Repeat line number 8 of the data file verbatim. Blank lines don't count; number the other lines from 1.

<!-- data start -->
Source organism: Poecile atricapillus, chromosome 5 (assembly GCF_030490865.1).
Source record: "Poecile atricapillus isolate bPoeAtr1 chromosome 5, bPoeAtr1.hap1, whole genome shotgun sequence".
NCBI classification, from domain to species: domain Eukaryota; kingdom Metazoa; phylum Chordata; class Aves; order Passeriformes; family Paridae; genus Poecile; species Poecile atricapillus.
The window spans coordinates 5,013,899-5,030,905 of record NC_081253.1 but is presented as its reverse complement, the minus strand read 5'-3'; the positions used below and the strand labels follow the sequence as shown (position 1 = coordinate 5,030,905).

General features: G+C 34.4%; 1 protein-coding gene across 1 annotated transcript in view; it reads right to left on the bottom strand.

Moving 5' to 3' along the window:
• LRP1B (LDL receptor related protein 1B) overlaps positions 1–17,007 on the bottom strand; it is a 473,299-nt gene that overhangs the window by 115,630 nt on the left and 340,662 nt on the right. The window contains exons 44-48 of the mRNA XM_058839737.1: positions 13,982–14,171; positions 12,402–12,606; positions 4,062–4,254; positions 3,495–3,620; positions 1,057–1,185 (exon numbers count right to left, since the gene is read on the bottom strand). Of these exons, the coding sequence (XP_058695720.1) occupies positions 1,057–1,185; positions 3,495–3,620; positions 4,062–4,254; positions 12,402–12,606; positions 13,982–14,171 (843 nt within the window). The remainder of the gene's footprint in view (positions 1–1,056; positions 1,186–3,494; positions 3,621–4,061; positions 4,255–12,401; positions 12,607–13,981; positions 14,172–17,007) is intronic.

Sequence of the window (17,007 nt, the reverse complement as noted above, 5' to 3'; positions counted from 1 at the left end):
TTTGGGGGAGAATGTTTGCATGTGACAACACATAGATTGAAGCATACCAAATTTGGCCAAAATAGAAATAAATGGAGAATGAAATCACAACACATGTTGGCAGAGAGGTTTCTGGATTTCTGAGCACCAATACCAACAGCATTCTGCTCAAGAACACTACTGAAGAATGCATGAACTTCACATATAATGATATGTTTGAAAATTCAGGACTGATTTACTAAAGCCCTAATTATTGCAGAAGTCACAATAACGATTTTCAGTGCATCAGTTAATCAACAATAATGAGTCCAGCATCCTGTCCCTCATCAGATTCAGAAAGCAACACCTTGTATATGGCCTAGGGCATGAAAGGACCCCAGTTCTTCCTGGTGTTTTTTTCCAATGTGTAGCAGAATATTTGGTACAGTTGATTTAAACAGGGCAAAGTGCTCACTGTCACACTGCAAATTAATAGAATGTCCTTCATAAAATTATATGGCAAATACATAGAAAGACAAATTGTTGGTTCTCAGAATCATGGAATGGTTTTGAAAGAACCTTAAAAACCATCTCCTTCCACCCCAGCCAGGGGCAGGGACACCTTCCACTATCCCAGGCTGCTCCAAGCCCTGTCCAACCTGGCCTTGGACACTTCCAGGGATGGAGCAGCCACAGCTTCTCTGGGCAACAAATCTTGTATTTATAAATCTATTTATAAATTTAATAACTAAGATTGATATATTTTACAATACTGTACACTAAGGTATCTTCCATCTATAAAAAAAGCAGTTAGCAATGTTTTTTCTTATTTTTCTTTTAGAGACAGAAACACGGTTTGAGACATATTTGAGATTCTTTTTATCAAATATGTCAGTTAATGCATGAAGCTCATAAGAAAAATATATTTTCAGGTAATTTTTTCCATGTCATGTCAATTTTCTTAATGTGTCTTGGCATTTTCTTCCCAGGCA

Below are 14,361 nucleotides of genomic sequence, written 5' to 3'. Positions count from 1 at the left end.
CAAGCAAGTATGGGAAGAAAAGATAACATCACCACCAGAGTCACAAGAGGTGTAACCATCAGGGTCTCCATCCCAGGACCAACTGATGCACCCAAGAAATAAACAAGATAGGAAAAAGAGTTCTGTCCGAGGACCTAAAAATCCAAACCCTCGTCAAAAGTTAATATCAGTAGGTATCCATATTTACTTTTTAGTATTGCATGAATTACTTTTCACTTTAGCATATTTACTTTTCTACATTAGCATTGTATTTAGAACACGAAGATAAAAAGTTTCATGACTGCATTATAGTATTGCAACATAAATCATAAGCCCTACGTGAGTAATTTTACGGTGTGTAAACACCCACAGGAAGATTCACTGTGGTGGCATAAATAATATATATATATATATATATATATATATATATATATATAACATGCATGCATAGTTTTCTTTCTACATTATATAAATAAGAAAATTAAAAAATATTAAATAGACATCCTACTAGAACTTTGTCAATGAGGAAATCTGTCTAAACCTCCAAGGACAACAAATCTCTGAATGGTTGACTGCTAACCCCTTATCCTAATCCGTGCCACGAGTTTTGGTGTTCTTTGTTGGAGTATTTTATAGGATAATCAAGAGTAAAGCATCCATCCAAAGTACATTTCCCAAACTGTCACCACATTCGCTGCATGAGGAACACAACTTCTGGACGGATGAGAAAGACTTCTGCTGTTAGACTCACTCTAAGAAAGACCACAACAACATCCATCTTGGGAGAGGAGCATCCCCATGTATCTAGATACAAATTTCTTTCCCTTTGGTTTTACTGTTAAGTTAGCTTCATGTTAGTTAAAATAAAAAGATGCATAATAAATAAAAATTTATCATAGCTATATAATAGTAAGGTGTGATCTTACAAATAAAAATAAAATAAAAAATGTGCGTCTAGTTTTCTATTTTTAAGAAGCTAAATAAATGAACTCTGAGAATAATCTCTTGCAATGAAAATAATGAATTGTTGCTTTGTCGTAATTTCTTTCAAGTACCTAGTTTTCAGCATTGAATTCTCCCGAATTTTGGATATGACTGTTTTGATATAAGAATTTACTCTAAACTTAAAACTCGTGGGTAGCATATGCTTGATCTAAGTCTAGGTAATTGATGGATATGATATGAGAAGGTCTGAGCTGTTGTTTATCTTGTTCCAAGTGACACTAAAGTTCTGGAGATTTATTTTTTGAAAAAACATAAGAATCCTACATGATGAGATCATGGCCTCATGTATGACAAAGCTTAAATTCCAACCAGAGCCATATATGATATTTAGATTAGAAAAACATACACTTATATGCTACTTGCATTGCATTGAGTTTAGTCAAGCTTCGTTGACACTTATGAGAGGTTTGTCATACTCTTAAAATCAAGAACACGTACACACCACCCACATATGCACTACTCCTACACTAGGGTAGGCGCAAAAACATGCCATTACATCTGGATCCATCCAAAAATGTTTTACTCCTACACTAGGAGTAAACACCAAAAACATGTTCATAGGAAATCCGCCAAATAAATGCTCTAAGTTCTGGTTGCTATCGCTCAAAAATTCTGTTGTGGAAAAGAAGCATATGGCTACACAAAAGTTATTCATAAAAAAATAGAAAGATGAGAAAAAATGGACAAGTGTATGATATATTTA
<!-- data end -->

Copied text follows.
Sequence of the window (17,007 nt, the reverse complement as noted above, 5' to 3'; positions counted from 1 at the left end):